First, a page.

A new study being presented at ICE/ENDO 2014, the joint meeting of the International Society of Endocrinology and the Endocrine Society in Chicago, demonstrates that ambient temperatures can influence the growth or loss of brown fat in people. Cool environments stimulate growth, warm environments loss.
By scouring the DNA of thousands of patients, researchers have discovered four rare gene mutations that not only lower the levels of triglycerides, a type of fat in the blood, but also significantly reduce a person’s risk of coronary heart disease—dropping it by 40 percent. The mutations all cripple the same gene, called APOC3, suggesting a powerful strategy in developing new drugs against heart disease.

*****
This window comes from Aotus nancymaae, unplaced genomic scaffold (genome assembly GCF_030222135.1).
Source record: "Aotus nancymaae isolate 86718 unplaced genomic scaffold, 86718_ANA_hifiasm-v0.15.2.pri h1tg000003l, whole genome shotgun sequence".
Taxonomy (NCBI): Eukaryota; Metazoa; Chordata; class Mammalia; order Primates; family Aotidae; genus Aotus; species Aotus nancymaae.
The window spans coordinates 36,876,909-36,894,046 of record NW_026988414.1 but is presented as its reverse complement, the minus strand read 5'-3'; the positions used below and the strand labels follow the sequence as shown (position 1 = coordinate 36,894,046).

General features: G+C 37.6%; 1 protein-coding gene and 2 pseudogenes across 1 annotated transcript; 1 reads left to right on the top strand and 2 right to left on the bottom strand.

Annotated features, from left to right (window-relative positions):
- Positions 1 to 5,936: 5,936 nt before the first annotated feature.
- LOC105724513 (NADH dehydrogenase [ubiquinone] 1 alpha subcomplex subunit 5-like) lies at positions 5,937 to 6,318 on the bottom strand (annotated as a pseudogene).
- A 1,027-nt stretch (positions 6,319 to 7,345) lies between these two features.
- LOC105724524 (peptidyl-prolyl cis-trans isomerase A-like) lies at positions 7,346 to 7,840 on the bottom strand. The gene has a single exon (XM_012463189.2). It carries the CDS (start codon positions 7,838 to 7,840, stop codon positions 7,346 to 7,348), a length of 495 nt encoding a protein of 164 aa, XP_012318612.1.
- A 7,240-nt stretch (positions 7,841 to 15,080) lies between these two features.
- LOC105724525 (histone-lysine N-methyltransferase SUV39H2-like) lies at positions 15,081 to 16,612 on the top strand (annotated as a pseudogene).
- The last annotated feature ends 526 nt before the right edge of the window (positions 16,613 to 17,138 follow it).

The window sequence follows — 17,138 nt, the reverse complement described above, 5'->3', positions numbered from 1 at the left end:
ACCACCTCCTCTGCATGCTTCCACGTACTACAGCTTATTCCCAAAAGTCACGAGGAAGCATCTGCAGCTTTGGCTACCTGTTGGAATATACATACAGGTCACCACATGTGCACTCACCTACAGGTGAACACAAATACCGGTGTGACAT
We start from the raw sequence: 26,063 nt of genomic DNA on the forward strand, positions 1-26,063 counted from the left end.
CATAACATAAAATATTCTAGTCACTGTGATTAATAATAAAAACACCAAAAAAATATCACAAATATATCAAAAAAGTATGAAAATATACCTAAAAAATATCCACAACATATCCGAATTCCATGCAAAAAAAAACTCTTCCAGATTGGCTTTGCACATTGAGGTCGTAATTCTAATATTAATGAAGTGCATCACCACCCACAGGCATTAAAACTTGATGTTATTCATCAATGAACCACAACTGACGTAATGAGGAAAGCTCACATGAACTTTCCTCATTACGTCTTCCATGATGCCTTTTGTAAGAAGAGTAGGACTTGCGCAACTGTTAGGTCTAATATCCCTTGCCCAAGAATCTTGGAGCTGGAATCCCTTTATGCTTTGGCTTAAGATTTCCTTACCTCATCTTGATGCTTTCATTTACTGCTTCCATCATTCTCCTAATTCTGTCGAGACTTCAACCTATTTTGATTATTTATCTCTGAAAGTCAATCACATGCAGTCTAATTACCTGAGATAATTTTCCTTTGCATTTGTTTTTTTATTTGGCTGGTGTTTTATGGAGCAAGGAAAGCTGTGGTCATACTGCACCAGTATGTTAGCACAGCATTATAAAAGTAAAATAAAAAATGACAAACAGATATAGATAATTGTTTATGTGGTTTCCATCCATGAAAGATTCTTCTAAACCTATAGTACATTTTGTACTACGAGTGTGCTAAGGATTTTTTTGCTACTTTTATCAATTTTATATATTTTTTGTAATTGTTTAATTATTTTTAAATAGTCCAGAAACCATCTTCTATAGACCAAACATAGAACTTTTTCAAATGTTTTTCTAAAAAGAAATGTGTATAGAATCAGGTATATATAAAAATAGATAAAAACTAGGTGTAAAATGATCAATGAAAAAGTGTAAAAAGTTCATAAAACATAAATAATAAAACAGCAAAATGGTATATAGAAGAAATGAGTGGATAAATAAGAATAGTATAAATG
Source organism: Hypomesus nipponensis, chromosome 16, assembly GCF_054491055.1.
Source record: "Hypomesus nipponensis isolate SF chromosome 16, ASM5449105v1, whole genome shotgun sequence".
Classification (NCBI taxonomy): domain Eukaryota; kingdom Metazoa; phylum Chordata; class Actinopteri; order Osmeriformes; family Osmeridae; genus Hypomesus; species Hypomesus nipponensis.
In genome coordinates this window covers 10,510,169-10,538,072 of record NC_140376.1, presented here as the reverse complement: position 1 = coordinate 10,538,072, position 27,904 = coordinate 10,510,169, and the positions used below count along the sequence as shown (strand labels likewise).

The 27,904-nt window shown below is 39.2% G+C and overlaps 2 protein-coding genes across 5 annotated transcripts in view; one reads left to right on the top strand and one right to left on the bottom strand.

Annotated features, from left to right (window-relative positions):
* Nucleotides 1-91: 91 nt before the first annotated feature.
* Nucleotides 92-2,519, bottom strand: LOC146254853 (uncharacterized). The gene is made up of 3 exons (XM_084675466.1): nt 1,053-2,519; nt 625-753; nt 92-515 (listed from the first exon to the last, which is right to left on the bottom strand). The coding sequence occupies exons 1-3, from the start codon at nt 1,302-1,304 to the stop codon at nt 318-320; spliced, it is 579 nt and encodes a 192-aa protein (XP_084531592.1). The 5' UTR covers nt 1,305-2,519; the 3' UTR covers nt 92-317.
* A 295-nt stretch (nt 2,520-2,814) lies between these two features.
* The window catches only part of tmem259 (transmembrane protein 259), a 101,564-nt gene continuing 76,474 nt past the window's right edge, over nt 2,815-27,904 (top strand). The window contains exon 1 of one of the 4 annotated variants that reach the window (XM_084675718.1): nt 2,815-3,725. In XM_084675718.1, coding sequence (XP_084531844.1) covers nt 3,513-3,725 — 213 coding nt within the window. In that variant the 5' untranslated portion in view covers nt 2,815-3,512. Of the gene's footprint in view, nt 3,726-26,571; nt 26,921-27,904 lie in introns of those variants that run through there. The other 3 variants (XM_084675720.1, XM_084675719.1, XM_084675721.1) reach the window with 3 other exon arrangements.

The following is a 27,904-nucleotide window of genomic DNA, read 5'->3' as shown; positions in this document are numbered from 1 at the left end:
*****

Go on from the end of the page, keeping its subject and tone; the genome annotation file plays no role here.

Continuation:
Sarcopenia–the significant loss of muscle mass and function that can occur as we age–is associated with many chronic conditions such as diabetes, high cholesterol and obesity. In new findings, researchers identify a muscle-building mechanism that could be important in addressing sarcopenia.
A new survey suggests asthma in the U.S. may finally be on the decline. But the results are so surprising that health officials are cautious about claiming a downturn. The findings come from a large national health survey conducted last year. The drop could just be an unexplained statistical blip, and researchers say they are waiting for data from this year before proclaiming asthma is on the decline.